Of course, there is a profound difference between people being unnecessarily vengeful, and a G-d who demands accountability. One cannot equate a valid and deserving punishment meted out to a wicked person with vengeance against an arrogant or mean neighbor.

As the story of the Golden Calf concludes, a second set of tablets are carved out. In Exodus 34:4, Moses rises early in the morning and ascends Mount Sinai. G-d descends in a cloud and stands with Moses. Moses calls out the name of G-d as G-d proclaims: “Hashem, Hashem, G-d, G-d, Compassionate and Gracious, Slow to Anger and Abundant in Kindness and Truth, Preserver of Kindness for Thousands of Generations, Forgiver of Iniquity, Willful Sin, and Error, and Who Cleanses but does not Cleanse Completely, recalling the iniquity of parents upon the children and grandchildren to the third and fourth generation.” These so-called 13 attributes of G-d’s mercy represent the ultimate level of forgiveness. By invoking the 13 attributes, G-d gives the Jewish people a second chance.

Let’s look at this again! There is an inconsistency, a blatant inconsistency in the thirteen attributes!! Exodus 34:7 reads “V’nakay lo y’nakeh, po’hkead avon avot,” telling us that G-d does not entirely cleanse. In fact, He recalls the iniquity of the parents on the children and the grandchildren to the third and fourth generations!

The brother of the Chazon Ish, Rav Avraham Yishayahu Karelitz, the great Jewish sage who led the religious community in Israel in the 1940s and 1950s, was asked a question: If we are supposed to cling to G-d, “V’da’vakta b’id’ra’chav,” if we are supposed to imitate G-d, then perhaps we, humans, should be vengeful, since we see that the last of G-d’s 13 attributes of mercy is vengeance and not cleansing completely? He answered: If a human being’s act of vengeance is preceded by 12 qualities of mercy, then perhaps that person is truly entitled to be vengeful as well.

In real life there is vengeance that is entirely legitimate. In fact, sometimes legitimate vengeance is not cruel at all, but may actually be a reflection of mercy. There comes a time when people in authority need to say, “Enough is enough!” G-d also says: “Enough is enough, this cannot continue, this must stop!” And by stopping the undesirable actions, we perform an act of mercy, not vengeance. Stopping a cruel and wicked person certainly is an act of mercy for the victims. It may even be an act of mercy for the cruel and wicked person himself.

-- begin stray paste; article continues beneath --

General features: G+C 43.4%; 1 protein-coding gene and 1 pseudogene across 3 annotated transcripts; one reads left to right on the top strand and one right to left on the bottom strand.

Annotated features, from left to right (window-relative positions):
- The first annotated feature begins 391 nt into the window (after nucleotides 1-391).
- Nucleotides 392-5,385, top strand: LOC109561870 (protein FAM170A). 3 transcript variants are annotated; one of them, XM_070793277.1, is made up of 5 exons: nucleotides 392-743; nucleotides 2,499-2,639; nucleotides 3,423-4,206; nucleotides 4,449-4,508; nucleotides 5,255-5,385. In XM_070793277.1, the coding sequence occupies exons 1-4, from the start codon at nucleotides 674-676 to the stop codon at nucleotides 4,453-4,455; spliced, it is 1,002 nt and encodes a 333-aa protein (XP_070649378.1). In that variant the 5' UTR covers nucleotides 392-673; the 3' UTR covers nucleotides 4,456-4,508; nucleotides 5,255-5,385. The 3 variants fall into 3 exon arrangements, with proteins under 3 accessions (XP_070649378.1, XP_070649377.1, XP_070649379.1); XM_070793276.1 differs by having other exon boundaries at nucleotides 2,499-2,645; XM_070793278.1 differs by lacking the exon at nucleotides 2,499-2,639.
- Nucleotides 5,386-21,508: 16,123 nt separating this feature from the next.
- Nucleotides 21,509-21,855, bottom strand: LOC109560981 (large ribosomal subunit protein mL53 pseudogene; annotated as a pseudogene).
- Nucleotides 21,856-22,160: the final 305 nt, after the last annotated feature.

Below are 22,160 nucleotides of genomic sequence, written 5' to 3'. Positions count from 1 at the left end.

Let’s face it, Judaism’s goals are radically different from the conventional world. Judaism sees the world differently and values the world differently. Our G-d, the G-d of the Hebrews, is surely a G-d of love, but also a G-d of accountability. In the Jewish religion, one doesn’t just walk away from one’s misdeed. People are held accountable, responsible, and expected to mend their ways when they err; and if they don’t, there’s a price to be paid by us all for improper actions.

Yes, our G-d holds us to a strict account, but by holding us to a strict account, He performs for us an act of mercy. As a result, we become better, stronger, more knowledgeable and even more merciful people, especially when we ultimately see the toll that sinfulness exacts on us.

Yes, as the brother of the Chazon Ish said: If vengeance is preceded by 12 qualities of mercy, then perhaps vengeance is indeed justified!

May you be blessed.